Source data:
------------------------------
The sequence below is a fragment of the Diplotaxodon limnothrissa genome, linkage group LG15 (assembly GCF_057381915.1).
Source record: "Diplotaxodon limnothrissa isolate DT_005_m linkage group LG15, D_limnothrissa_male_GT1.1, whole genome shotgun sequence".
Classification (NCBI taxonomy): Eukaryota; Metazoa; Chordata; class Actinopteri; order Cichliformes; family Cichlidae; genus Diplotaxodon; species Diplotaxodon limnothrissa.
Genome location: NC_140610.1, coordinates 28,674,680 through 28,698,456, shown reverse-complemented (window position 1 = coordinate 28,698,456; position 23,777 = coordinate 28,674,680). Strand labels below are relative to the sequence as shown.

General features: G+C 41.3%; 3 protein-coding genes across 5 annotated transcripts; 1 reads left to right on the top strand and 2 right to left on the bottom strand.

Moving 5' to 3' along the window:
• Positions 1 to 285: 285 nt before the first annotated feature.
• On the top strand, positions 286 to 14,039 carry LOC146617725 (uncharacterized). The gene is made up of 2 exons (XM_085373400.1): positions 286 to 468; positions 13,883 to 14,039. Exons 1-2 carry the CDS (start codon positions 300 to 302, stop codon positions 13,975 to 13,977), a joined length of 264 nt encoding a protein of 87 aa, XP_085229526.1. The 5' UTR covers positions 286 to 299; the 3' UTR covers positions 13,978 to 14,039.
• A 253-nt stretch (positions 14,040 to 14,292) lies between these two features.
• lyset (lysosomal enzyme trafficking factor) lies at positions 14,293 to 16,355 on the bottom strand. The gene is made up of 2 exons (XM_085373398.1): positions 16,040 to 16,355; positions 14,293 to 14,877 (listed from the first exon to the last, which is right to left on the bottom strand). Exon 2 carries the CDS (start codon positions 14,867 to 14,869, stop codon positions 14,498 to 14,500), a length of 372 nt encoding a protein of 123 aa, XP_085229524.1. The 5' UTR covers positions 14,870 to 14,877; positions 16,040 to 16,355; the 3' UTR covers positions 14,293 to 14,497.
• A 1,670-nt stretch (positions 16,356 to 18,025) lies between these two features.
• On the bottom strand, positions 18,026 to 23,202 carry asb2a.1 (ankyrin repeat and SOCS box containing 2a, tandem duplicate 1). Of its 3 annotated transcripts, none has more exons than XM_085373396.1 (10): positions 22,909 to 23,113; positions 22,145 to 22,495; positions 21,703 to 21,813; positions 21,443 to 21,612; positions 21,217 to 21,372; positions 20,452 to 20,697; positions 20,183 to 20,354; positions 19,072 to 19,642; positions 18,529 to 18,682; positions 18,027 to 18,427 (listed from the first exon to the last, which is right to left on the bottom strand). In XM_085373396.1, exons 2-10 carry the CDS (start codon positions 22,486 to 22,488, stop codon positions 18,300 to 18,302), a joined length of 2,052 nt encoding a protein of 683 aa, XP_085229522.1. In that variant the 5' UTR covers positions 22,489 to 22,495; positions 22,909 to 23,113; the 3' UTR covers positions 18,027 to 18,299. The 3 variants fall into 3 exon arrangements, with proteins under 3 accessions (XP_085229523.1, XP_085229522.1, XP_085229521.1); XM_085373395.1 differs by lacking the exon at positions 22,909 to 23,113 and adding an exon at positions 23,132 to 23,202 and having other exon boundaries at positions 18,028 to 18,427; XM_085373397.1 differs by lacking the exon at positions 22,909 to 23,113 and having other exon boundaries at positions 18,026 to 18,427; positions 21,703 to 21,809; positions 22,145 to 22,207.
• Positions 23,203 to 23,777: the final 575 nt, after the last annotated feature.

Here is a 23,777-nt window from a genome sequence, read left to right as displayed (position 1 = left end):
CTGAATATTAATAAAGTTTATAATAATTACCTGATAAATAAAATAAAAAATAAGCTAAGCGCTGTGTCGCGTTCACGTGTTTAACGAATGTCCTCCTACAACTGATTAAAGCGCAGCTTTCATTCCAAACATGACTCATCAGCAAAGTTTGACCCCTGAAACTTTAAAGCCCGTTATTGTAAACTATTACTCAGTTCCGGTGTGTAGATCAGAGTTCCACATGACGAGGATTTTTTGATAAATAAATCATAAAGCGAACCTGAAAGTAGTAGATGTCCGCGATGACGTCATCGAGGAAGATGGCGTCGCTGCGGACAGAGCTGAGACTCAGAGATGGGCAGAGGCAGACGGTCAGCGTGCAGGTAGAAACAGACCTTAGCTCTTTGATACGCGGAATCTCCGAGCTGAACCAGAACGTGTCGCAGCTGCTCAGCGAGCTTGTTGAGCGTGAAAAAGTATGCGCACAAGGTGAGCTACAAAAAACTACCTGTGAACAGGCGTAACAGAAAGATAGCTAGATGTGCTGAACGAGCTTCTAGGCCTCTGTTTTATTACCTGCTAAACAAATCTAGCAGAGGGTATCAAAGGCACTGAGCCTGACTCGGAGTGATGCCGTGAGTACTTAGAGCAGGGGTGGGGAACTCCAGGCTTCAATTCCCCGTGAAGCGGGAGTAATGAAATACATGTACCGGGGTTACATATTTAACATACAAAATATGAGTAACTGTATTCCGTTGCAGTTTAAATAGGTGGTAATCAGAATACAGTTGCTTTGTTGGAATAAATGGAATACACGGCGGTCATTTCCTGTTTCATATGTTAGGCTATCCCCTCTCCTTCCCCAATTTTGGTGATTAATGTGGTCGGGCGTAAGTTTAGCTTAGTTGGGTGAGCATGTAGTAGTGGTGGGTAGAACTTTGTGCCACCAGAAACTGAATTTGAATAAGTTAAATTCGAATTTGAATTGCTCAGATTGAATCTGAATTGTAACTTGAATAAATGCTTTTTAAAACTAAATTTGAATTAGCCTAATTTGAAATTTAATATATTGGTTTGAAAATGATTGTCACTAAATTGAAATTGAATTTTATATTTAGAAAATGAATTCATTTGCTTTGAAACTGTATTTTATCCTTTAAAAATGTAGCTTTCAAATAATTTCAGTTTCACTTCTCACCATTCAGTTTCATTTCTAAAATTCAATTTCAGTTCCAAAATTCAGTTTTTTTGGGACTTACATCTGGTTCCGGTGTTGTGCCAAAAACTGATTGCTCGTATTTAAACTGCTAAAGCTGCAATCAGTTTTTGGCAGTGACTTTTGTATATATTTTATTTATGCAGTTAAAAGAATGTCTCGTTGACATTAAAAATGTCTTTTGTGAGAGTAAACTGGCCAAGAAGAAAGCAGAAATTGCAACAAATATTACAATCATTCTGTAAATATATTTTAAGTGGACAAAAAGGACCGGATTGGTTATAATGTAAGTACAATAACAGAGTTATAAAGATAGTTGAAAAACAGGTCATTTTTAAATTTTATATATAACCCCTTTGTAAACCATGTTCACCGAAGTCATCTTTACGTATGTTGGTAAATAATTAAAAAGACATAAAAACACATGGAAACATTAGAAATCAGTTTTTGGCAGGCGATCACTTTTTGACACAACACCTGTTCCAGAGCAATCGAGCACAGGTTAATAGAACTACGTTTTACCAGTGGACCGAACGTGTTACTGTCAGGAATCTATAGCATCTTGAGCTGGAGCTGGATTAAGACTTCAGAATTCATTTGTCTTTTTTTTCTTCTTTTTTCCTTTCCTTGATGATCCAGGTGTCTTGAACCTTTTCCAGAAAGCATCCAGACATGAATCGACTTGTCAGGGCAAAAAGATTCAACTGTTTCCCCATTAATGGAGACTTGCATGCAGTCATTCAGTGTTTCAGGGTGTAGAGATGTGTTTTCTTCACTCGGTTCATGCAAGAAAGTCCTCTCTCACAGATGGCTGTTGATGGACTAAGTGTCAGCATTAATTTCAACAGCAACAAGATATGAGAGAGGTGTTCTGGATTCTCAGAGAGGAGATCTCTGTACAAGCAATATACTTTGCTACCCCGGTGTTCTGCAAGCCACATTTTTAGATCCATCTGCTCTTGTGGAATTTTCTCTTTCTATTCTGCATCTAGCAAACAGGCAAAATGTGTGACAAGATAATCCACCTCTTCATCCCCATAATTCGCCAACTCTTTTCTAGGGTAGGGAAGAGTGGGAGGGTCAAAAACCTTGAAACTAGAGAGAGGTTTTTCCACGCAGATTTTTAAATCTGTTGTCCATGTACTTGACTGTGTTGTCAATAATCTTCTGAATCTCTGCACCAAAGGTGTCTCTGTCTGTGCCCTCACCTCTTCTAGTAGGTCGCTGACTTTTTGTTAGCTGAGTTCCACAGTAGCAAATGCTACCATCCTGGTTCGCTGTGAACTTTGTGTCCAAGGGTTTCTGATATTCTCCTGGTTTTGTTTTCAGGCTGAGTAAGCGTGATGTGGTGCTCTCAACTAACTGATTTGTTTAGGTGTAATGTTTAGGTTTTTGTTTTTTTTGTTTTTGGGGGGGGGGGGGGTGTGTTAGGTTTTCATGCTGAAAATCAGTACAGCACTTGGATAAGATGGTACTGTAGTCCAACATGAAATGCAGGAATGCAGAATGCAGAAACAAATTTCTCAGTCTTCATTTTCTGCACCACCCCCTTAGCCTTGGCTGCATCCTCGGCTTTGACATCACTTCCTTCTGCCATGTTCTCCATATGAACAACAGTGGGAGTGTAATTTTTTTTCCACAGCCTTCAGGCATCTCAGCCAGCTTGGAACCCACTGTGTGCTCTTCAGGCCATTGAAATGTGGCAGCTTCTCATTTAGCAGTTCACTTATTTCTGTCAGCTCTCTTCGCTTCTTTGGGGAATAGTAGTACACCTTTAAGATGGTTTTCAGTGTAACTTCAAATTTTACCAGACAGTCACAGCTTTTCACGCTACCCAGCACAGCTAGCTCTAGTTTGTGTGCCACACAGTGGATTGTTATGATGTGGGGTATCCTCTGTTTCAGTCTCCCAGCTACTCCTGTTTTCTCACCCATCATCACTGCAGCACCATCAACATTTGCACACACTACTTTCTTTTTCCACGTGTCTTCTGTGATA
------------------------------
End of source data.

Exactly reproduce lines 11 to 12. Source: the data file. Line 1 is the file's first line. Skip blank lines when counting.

• A 1,670-nt stretch (positions 16,356 to 18,025) lies between these two features.
• On the bottom strand, positions 18,026 to 23,202 carry asb2a.1 (ankyrin repeat and SOCS box containing 2a, tandem duplicate 1). Of its 3 annotated transcripts, none has more exons than XM_085373396.1 (10): positions 22,909 to 23,113; positions 22,145 to 22,495; positions 21,703 to 21,813; positions 21,443 to 21,612; positions 21,217 to 21,372; positions 20,452 to 20,697; positions 20,183 to 20,354; positions 19,072 to 19,642; positions 18,529 to 18,682; positions 18,027 to 18,427 (listed from the first exon to the last, which is right to left on the bottom strand). In XM_085373396.1, exons 2-10 carry the CDS (start codon positions 22,486 to 22,488, stop codon positions 18,300 to 18,302), a joined length of 2,052 nt encoding a protein of 683 aa, XP_085229522.1. In that variant the 5' UTR covers positions 22,489 to 22,495; positions 22,909 to 23,113; the 3' UTR covers positions 18,027 to 18,299. The 3 variants fall into 3 exon arrangements, with proteins under 3 accessions (XP_085229523.1, XP_085229522.1, XP_085229521.1); XM_085373395.1 differs by lacking the exon at positions 22,909 to 23,113 and adding an exon at positions 23,132 to 23,202 and having other exon boundaries at positions 18,028 to 18,427; XM_085373397.1 differs by lacking the exon at positions 22,909 to 23,113 and having other exon boundaries at positions 18,026 to 18,427; positions 21,703 to 21,809; positions 22,145 to 22,207.